(NOTE: The following article was found among the papers and effects of the late Dr. Smoothly Softpedal, Professor of Dilutics in the Unitopian Divinity School, located at Wishful Vistas, N.G. Realizing its timely and challenging character, I herewith present Dr. Softpedal’s article to the public. – J. G. Vos.)
How shall we go about making the church attractive to those not interested in religion? Some suggestions that have been made are far too radical. It is not necessary to substitute motion pictures for preaching on Sabbath evenings, nor need we introduce games, sports or social times on the Sabbath Day. Those who claim that such radical methods are necessary lack vision; they are blind leaders of the blind. A great deal can be accomplished without resorting to such compromises with worldly methods.
We should realize that people will be attracted to the church if they find that it provides them with some form of satisfaction. In the case of those who come to church to worship God, there is of course no problem. They are attracted to the church by their conviction of conscience, as a matter of obedience to the Word of God. We shall concentrate our inquiry, therefore. on those who are not concerned about worshipping God. Surely the church should offer them something worthwhile, too. It would be narrow-minded to limit our church program to what can appeal to members who know and love God. We must be more broadminded than that. What can we provide for those members who do not particularly care about worshipping God? Surely something can be done to make such people feel that they have not come to church in vain, that they have received some benefit and should come again.
At this point some old-fashioned soul will probably say that people who have no desire to worship God are probably unconverted and what they need is the old-fashioned Gospel of sin and salvation. “Let the preacher preach the guilt of sin, the need of the new birth and repentance and faith in Jesus Christ, the offer of free salvation to all who believe in the Savior,” such people will say. While of course all right-thinking Christians will agree that there is a place in the church for preaching sin and salvation, surely it would be going to an absurd extreme to assert that this should be the sole message or even the main message of the Church to those who are not interested in religion. To overdo such themes by constant stress is the surest way of offending the very people we are trying to help. They might even get the unfortunate impression that they are sinners just like those who are not church members, and need to be saved from eternal ruin. Needless to say, such an impression would he extremely unfortunate and should be avoided at all costs. Above all things we want to make the religiously indifferent feel at home in the church. We should always be careful not to offend them by too much plain talk about sin and salvation, and by all means we should avoid giving the impression that the church is intended to be a company of converted and spiritually alive people. To make the church attractive to those not interested in religion, we must avoid antagonizing them in any way.
The preacher should also carefully avoid attempting to teach the people anything that they do not already know. He is to be a preacher, not a teacher. People do not attend church to learn; they attend church to be stimulated, if not spiritually and morally, at least psychologically. The minister who attempts to teach the people is likely to give the unfortunate impression that there are important truths of which they are ignorant, or at best have only an inadequate knowledge. Such an impression is damaging to people’s self-esteem, and is not likely to attract them to the church. Besides, there are certain dangers involved in the minister attempting to teach the people, which can hardly be avoided. If he explains such ideas as “salvation,” “repentance,” “atonement,” in simple language so that all can understand, he will be called “too dry.” On the other hand, if he tries to provide something that will profit those with a little more than the minimum of knowledge, the rest will say that he is “too deep.” Above all, let the minister avoid giving the impression that the Christian religion involves a body or truth that can be grasped and understood only by conscious effort and persistent attention.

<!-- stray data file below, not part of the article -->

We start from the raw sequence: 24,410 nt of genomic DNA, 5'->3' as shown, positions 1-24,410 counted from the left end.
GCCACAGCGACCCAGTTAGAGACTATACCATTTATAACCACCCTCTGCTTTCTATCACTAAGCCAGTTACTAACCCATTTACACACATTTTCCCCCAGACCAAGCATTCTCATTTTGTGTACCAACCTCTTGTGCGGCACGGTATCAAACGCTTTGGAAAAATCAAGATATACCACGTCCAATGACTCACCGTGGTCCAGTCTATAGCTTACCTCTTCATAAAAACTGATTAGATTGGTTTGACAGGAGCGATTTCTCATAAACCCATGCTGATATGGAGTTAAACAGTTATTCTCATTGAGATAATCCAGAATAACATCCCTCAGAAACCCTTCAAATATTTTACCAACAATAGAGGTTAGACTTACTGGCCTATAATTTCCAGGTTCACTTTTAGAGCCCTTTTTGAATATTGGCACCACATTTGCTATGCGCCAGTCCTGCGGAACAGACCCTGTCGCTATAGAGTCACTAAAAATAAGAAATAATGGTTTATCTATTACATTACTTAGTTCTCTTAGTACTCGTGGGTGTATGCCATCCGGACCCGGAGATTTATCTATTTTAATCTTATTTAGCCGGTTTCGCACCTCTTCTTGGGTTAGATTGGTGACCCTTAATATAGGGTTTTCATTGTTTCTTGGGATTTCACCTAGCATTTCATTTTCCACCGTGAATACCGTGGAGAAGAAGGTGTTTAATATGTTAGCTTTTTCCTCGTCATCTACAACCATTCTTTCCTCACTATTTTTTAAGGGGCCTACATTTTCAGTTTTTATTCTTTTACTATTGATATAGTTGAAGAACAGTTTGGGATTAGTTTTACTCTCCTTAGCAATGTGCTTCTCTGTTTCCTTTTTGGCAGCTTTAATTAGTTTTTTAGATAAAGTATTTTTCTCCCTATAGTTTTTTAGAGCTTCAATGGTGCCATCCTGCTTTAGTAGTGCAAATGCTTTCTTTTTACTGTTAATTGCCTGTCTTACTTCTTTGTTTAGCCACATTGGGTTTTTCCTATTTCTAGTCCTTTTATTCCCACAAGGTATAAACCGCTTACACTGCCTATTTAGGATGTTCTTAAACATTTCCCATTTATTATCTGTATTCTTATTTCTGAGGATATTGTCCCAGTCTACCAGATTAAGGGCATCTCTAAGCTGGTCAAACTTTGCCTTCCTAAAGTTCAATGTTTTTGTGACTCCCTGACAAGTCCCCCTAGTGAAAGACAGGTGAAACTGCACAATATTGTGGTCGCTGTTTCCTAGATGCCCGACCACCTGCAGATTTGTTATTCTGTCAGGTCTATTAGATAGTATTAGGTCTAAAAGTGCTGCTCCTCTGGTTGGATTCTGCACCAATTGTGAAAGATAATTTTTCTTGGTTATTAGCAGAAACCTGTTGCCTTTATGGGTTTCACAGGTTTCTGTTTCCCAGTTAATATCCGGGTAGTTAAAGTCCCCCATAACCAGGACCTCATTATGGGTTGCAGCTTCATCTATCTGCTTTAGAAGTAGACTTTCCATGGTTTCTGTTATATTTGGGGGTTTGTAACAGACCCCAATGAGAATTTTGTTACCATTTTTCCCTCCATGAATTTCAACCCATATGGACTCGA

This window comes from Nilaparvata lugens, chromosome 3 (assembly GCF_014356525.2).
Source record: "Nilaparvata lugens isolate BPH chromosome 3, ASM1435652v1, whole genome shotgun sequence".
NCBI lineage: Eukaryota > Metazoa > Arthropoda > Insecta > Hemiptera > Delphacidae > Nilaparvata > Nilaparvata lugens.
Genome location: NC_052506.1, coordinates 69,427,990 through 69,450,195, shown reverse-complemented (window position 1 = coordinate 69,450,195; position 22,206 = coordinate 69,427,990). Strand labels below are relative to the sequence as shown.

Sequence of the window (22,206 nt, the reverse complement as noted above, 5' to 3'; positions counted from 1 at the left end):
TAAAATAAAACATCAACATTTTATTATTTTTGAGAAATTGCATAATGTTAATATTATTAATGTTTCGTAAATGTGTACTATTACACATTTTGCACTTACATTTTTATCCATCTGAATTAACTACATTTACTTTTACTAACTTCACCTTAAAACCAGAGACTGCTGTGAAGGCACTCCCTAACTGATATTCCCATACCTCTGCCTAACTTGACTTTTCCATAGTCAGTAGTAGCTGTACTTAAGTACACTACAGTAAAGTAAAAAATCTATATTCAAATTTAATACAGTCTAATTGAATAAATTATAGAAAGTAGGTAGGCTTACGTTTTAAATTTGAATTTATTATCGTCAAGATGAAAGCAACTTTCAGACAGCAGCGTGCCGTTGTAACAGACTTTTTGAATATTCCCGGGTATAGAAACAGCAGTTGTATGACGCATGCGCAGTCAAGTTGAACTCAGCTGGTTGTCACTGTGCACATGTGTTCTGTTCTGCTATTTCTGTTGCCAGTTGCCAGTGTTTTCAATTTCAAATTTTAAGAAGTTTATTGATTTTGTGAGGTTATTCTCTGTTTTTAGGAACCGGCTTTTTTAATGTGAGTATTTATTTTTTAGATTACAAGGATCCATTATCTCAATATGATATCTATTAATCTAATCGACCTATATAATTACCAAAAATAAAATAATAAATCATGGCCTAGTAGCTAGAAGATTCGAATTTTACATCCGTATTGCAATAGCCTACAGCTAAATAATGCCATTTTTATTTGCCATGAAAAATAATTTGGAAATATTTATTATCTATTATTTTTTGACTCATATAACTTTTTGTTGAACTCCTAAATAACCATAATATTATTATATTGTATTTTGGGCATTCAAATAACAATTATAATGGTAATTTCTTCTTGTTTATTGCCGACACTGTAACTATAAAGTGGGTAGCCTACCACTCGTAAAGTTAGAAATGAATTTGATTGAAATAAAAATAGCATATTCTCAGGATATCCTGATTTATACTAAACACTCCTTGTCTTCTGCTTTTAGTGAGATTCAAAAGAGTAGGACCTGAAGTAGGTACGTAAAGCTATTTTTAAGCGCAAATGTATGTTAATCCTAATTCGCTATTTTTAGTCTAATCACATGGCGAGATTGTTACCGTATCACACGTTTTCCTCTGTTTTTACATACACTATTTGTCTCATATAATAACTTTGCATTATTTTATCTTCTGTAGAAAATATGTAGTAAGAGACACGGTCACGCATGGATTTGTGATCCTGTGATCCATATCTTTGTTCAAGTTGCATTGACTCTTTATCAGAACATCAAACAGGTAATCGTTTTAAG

We must be all things to all men; to the religiously illiterate, we must provide a church program that will attract them without making them feel that being a Christian involves effort and self-sacrifice. The motion picture industry well understands how to make people feel comfortable and satisfied; no conscious effort is required to watch a “movie”; a person can relax in a comfortable seat and allow his consciousness to be played upon in effortless case. Of course the church has a higher mission than mere entertainment; but who shall say that church services should be less attractive to the public than “movies”? Surely the church should provide something worthwhile for those who want to relax and do not feel the need of doing any thinking. Let no one say that such people are spiritually and intellectually lazy. Who are we to call names? It is merely a matter of temperament, and certainly the church should welcome those who want to be enthused without effort on their own part. I repeat, we must be all things to all men. people’s tastes differ; what appeals to some is only boredom to others. It would be narrow indeed to hold that all church members should know and understand the doctrines of the Christian faith.